So you’ve decided you want to learn to surf. Thanks to forgiving foam boards it’s never been easier. But to catch your first wave you’re going to need a spot that’s got gentle surf and some room to maneuver. We’re talking the opposite of the kind of places where pros shred huge breaks and territorial locals get “fisty” with newcomers. Get your surf on in these chilled beginner spots.
This ace image, above, is by Thomas Tolkien.
Waikiki – Hawaii, USA
Surfing’s pretty tiring, especially when you’re first starting out. So it helps if you’re learning in a place with lots of fun stuff to do when you’re not out on the water. In that respect, Waikiki’s ideal. Its gentle rolling waves lap up onto endless gorgeous beaches that are in turn backed by great bars, restaurants and shops. Added to that, Hawaii’s the home of surfing – what better place to start?
Byron Bay – New South Wales, Australia
Some say this is the best place in the world to learn to surf. It’s difficult to argue when you think of all the surf schools Down Under, the fact that it’s a backpacker’s heaven and the mix of gentle rollers and beach breaks suiting a variety of surfing levels.
Plettenberg Bay – Garden Route, South Africa
Two-foot surf (when the wind’s down), cheap hostels and friendly locals make this sleepy town on South Africa’s Garden Route a great place to take up surfing. Bear in mind that “men in grey suits”, that’s sharks to the uninitiated, are found all along South Africa’s coast, so be sure to ask the locals if there have been any sightings before you take to the water.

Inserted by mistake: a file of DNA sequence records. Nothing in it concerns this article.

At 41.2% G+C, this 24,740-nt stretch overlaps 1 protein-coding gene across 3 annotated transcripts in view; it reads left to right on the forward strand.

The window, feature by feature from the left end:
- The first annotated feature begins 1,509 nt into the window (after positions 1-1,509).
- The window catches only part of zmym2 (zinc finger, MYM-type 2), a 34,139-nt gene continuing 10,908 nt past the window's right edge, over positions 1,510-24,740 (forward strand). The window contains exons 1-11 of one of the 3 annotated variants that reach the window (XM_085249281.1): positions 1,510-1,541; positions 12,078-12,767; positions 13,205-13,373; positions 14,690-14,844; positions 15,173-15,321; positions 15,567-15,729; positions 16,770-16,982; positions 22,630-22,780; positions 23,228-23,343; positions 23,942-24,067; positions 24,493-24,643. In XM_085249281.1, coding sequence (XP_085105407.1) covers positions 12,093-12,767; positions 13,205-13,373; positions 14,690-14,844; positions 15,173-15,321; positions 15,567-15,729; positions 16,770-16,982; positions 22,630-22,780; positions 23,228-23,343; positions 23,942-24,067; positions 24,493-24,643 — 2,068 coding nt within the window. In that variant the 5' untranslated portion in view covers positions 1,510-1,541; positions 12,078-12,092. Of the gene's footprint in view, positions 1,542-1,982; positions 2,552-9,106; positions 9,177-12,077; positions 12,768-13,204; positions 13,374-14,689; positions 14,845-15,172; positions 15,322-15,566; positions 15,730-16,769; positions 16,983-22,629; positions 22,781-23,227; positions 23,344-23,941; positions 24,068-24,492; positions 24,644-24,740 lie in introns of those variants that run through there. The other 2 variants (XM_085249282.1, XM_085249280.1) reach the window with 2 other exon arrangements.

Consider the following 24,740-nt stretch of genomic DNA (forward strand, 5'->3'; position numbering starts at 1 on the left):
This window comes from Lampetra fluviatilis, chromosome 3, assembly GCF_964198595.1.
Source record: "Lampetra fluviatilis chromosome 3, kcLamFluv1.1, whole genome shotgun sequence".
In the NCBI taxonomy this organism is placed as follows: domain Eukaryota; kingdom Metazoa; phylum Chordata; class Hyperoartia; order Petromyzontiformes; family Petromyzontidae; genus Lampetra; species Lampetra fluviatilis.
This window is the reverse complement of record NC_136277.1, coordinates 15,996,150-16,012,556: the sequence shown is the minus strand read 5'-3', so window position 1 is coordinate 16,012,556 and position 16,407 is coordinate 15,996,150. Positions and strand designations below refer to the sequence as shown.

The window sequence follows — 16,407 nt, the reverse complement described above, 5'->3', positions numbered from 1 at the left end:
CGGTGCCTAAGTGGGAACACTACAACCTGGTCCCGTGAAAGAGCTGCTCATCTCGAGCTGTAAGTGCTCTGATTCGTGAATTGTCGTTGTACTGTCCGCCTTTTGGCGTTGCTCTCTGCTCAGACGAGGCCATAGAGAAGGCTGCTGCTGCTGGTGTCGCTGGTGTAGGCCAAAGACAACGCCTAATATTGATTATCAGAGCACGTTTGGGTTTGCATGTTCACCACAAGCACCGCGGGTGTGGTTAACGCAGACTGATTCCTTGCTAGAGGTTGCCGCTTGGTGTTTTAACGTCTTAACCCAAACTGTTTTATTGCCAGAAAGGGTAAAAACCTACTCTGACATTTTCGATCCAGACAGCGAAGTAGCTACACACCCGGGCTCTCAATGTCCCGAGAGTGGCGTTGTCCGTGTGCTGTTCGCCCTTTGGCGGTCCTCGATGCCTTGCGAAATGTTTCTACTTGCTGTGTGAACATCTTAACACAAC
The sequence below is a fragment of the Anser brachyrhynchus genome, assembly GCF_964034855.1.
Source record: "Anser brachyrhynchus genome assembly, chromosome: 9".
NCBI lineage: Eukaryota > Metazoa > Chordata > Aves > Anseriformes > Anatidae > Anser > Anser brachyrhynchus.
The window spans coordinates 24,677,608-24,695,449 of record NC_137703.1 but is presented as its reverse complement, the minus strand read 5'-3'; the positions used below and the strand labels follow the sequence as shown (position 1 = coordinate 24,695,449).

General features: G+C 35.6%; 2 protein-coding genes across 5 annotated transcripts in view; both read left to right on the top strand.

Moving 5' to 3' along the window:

Newquay – Cornwall, England
You’d think glamorising surfing in forever-rainy England might be an impossible task, yet somehow the film Blue Juice managed to. The fact that it starred a young, and, frankly, scorching hot Catherine Zeta-Jones probably had something to do with it. Cornwall, Newquay in particular, is the beating heart of Britain’s surf culture. Chilled out yet professional surf schools are on hands to ease you into a seriously thick wetsuit before you get your feet wet.
Tamarindo – Guanacaste, Costa Rica
We think freezing your extremities off shouldn’t be part of the bargain when learning to surf. Given the chance we’d happily eschew Newquay’s cold grey waters for the Costa Rica’s warm azure ones. Even in winter the sea’s 26C!
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